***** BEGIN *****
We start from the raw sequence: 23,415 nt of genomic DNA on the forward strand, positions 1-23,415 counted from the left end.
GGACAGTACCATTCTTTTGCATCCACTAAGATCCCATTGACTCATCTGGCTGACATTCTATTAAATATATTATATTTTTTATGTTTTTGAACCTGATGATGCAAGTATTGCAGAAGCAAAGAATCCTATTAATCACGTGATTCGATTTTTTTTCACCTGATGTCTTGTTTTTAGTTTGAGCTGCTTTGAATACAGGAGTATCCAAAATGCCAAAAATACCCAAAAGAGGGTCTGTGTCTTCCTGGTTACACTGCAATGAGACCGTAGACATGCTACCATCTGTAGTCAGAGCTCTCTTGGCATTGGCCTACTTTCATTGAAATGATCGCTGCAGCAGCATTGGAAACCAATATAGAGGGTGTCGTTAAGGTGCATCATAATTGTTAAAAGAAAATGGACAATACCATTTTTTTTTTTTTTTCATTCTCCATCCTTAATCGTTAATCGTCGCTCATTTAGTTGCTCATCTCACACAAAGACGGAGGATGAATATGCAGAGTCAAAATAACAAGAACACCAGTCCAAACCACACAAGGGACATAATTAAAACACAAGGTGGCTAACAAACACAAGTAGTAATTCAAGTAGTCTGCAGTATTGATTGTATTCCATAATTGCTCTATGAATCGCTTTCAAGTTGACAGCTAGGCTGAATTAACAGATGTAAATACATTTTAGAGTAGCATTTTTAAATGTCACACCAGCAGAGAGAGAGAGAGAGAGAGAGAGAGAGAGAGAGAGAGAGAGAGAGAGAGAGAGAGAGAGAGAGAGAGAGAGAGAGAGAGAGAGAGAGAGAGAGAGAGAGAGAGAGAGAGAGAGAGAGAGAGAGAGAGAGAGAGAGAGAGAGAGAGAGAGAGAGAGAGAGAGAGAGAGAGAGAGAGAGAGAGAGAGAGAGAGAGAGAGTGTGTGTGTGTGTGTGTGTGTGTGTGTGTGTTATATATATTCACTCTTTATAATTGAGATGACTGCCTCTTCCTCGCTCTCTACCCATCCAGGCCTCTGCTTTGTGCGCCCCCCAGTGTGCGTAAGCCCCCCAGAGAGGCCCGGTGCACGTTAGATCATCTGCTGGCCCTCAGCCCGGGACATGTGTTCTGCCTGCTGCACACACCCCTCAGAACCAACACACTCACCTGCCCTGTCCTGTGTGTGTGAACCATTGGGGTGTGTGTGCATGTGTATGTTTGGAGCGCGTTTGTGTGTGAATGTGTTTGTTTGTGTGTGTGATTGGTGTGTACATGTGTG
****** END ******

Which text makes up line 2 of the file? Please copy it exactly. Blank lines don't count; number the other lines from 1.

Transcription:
GGACAGTACCATTCTTTTGCATCCACTAAGATCCCATTGACTCATCTGGCTGACATTCTATTAAATATATTATATTTTTTATGTTTTTGAACCTGATGATGCAAGTATTGCAGAAGCAAAGAATCCTATTAATCACGTGATTCGATTTTTTTTCACCTGATGTCTTGTTTTTAGTTTGAGCTGCTTTGAATACAGGAGTATCCAAAATGCCAAAAATACCCAAAAGAGGGTCTGTGTCTTCCTGGTTACACTGCAATGAGACCGTAGACATGCTACCATCTGTAGTCAGAGCTCTCTTGGCATTGGCCTACTTTCATTGAAATGATCGCTGCAGCAGCATTGGAAACCAATATAGAGGGTGTCGTTAAGGTGCATCATAATTGTTAAAAGAAAATGGACAATACCATTTTTTTTTTTTTTTCATTCTCCATCCTTAATCGTTAATCGTCGCTCATTTAGTTGCTCATCTCACACAAAGACGGAGGATGAATATGCAGAGTCAAAATAACAAGAACACCAGTCCAAACCACACAAGGGACATAATTAAAACACAAGGTGGCTAACAAACACAAGTAGTAATTCAAGTAGTCTGCAGTATTGATTGTATTCCATAATTGCTCTATGAATCGCTTTCAAGTTGACAGCTAGGCTGAATTAACAGATGTAAATACATTTTAGAGTAGCATTTTTAAATGTCACACCAGCAGAGAGAGAGAGAGAGAGAGAGAGAGAGAGAGAGAGAGAGAGAGAGAGAGAGAGAGAGAGAGAGAGAGAGAGAGAGAGAGAGAGAGAGAGAGAGAGAGAGAGAGAGAGAGAGAGAGAGAGAGAGAGAGAGAGAGAGAGAGAGAGAGAGAGAGAGAGAGAGAGAGAGAGAGAGAGAGAGAGAGAGAGAGAGAGAGAGAGTGTGTGTGTGTGTGTGTGTGTGTGTGTGTGTTATATATATTCACTCTTTATAATTGAGATGACTGCCTCTTCCTCGCTCTCTACCCATCCAGGCCTCTGCTTTGTGCGCCCCCCAGTGTGCGTAAGCCCCCCAGAGAGGCCCGGTGCACGTTAGATCATCTGCTGGCCCTCAGCCCGGGACATGTGTTCTGCCTGCTGCACACACCCCTCAGAACCAACACACTCACCTGCCCTGTCCTGTGTGTGTGAACCATTGGGGTGTGTGTGCATGTGTATGTTTGGAGCGCGTTTGTGTGTGAATGTGTTTGTTTGTGTGTGTGATTGGTGTGTACATGTGTG